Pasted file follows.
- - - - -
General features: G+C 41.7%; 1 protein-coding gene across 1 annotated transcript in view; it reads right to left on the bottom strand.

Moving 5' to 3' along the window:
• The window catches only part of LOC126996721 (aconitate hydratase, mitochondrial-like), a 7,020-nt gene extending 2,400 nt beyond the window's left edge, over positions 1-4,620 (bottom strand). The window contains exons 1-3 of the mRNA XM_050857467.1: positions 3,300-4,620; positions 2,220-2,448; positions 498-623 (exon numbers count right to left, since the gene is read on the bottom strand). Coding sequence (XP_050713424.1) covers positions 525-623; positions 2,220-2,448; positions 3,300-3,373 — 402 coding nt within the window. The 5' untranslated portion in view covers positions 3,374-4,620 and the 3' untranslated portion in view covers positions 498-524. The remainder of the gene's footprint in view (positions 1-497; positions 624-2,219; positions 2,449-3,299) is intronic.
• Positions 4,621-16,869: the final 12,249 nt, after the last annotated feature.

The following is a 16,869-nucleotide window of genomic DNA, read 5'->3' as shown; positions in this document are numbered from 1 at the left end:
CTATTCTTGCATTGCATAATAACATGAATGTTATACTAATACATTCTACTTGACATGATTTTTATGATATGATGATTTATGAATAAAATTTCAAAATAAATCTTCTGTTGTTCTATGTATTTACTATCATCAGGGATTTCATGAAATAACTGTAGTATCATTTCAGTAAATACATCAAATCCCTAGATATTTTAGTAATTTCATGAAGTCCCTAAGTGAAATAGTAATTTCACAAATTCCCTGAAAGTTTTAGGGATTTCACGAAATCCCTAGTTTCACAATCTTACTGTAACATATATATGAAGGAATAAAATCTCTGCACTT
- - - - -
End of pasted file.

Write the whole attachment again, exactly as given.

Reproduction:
General features: G+C 41.7%; 1 protein-coding gene across 1 annotated transcript in view; it reads right to left on the bottom strand.

Moving 5' to 3' along the window:
• The window catches only part of LOC126996721 (aconitate hydratase, mitochondrial-like), a 7,020-nt gene extending 2,400 nt beyond the window's left edge, over positions 1-4,620 (bottom strand). The window contains exons 1-3 of the mRNA XM_050857467.1: positions 3,300-4,620; positions 2,220-2,448; positions 498-623 (exon numbers count right to left, since the gene is read on the bottom strand). Coding sequence (XP_050713424.1) covers positions 525-623; positions 2,220-2,448; positions 3,300-3,373 — 402 coding nt within the window. The 5' untranslated portion in view covers positions 3,374-4,620 and the 3' untranslated portion in view covers positions 498-524. The remainder of the gene's footprint in view (positions 1-497; positions 624-2,219; positions 2,449-3,299) is intronic.
• Positions 4,621-16,869: the final 12,249 nt, after the last annotated feature.

The following is a 16,869-nucleotide window of genomic DNA, read 5'->3' as shown; positions in this document are numbered from 1 at the left end:
CTATTCTTGCATTGCATAATAACATGAATGTTATACTAATACATTCTACTTGACATGATTTTTATGATATGATGATTTATGAATAAAATTTCAAAATAAATCTTCTGTTGTTCTATGTATTTACTATCATCAGGGATTTCATGAAATAACTGTAGTATCATTTCAGTAAATACATCAAATCCCTAGATATTTTAGTAATTTCATGAAGTCCCTAAGTGAAATAGTAATTTCACAAATTCCCTGAAAGTTTTAGGGATTTCACGAAATCCCTAGTTTCACAATCTTACTGTAACATATATATGAAGGAATAAAATCTCTGCACTT